“It’s not enough to think about creativity and innovation in a half-hearted way, ie ‘Wouldn’t it be great if we had some fresh ideas?’”
To this end, he said it is better to have leadership that supports creativity and innovation – more like climate control and creating a climate of possibility within the organisation.
“What we’re talking about here is the culture of the company in terms of what matters, what is rewarded, what is recognised and what ultimately counts,” he said.
“If the executive leadership of the company get it and really understand that innovation is a strategic issue that is critical to surviving and thriving, then the HR department is potentially an enormous resource.”
The first route for HR here is to go to the executive and talk about their potential plans in a way that will show demonstrable benefit to the company.
“It’s always better to approach the leadership of the organisation and the people whose support you need with a plan that is positive and practical – and preferably that will solve a problem they have,” said Robinson.
“If HR recognises the importance of this – and most people in HR do – then they can work with other people in the organisation to put together more detailed and tailored action plans.”
Understanding creativity and innovation
Concepts around imagination, creativity and innovation often get confused, and Robinson explained that it is important to understand the difference between the three terms.
Imagination is the source of creativity which comes from within people, while creativity is the process of bringing this into form to help an organisation with new possibilities and problem-solving.
Innovation is about the practical application of creativity, putting ideas into practice and bringing them to market: “they might be ideas about generating new kinds of revenue or new services, or how a company itself operates, or how systems operate within a company, for example,” said Robinson.
“It’s important to get clear about the definition of the terms involved and then have a practical program to help people take control of them.”
“If the executive leadership of the company get it and really understand that innovation is a strategic issue that is critical to surviving and thriving, then the HR department is potentially an enormous resource”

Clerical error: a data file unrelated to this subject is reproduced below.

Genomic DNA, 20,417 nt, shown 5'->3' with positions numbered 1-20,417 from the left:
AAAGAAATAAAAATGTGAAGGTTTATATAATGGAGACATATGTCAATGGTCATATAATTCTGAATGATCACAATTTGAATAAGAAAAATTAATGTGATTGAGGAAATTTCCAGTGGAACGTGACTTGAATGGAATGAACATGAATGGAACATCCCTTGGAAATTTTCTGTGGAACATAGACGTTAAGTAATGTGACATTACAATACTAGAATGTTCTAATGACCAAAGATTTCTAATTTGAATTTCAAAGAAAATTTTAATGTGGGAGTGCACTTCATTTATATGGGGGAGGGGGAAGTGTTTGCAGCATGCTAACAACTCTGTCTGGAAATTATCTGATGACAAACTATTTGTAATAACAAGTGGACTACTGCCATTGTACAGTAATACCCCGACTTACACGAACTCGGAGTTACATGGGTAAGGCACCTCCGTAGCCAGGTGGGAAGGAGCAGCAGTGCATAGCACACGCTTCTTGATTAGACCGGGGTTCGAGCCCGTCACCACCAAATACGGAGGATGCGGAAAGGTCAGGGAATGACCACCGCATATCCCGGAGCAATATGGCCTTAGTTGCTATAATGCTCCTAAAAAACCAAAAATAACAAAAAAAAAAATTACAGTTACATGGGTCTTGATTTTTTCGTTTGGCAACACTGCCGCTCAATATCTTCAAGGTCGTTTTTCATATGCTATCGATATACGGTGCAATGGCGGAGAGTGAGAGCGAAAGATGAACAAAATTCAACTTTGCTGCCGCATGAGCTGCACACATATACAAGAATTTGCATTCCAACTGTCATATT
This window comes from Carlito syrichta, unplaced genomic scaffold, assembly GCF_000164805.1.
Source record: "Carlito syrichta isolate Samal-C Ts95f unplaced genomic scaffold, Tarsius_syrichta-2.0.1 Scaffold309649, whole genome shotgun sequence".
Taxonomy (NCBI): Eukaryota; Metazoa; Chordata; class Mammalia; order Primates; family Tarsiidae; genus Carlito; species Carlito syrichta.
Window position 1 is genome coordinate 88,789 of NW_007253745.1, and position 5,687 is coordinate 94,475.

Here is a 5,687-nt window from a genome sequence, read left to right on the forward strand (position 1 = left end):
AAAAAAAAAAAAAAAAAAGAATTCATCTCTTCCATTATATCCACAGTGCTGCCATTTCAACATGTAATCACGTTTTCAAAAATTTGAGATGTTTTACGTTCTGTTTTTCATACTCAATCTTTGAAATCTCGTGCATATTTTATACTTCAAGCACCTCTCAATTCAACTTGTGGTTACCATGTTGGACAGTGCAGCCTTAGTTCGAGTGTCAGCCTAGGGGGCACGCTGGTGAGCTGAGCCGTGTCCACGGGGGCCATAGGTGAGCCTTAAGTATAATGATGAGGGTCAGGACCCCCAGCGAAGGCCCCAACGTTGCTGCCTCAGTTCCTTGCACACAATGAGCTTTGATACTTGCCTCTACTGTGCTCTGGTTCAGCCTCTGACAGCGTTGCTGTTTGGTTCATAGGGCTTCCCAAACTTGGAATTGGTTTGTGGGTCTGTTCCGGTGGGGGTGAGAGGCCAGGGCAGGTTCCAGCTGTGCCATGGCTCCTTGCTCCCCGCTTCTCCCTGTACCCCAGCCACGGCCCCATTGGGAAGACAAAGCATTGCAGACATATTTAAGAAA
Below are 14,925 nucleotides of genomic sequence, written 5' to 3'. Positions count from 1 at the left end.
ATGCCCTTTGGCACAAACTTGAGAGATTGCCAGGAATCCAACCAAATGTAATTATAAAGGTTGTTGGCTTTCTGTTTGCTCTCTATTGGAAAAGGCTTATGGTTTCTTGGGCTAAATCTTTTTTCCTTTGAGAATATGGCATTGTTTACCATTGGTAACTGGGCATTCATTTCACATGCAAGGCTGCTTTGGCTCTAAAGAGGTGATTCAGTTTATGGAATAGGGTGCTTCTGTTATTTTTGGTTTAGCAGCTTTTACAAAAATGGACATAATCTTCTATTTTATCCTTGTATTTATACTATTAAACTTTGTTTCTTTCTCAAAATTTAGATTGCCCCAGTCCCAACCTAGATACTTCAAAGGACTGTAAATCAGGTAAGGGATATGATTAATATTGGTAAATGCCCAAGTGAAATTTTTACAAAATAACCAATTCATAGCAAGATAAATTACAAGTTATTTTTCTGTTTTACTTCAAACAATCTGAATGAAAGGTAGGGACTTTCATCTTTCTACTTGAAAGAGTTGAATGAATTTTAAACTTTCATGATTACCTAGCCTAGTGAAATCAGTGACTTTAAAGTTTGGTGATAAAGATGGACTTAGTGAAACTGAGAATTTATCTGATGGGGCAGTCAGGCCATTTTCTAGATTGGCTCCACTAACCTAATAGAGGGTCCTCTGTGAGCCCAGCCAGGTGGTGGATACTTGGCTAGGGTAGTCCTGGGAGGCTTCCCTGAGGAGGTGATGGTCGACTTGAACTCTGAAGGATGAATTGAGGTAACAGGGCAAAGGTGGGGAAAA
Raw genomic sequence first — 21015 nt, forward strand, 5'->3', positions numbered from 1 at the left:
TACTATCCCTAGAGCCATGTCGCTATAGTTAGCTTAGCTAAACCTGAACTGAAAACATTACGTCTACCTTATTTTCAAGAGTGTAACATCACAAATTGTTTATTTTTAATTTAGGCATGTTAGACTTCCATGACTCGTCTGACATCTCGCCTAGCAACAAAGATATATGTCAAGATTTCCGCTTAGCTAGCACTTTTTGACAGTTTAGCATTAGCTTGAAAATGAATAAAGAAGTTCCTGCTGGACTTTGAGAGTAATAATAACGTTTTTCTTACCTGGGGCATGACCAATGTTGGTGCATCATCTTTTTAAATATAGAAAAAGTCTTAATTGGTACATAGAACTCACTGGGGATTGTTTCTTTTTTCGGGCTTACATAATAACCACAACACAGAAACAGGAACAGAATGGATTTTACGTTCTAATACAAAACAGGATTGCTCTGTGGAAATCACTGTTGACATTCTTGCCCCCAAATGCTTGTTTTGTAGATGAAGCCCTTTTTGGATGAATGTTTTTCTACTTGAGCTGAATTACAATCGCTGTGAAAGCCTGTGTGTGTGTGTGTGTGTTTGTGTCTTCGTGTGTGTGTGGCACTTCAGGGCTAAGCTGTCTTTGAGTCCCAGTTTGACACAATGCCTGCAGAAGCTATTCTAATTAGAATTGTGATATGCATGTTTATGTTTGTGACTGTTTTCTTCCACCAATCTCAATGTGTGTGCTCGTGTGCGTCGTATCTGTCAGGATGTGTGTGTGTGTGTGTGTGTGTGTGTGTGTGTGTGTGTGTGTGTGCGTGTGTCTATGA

There is also a difference between general creativity and personal creativity, and Robinson said general creativity relates to a set of skills required for generating, developing and evaluating ideas, which most people can learn.
“There are all kinds of systems that help people unblock creativity and help their capacity to come up with new thoughts and ways of thinking,” he said.
Personal creativity is more about people discovering their own distinctive talents rather than finding things they are good at.
“This has to be something they are both good at and they also love to do, as an awful lot of people are good at certain things but don’t really like them, so if you find something you are good at something and you love it then that’s a whole different proposition,” he said.
This process (or quest, as Robinson calls it) comes down to a number of conditions: aptitude, passion, attitude and opportunity.
Aptitude is about having a natural feel or talent for something, while passion is the process of the application of this talent – and loving it.
Attitude (or disposition) is also important, because Robinson said that people who achieve a lot in a certain area are often characterised by feeling positive about it and are resilient in their pursuit of this.
“A lot of people who don’t do well in their lives often blame circumstances, but this is often due their own self-doubt or lack of commitment than anything else,” Robinson said.
Opportunity also has a “huge influence” – but Robinson said people can also make their own opportunity and said some see hidden opportunities where others don’t.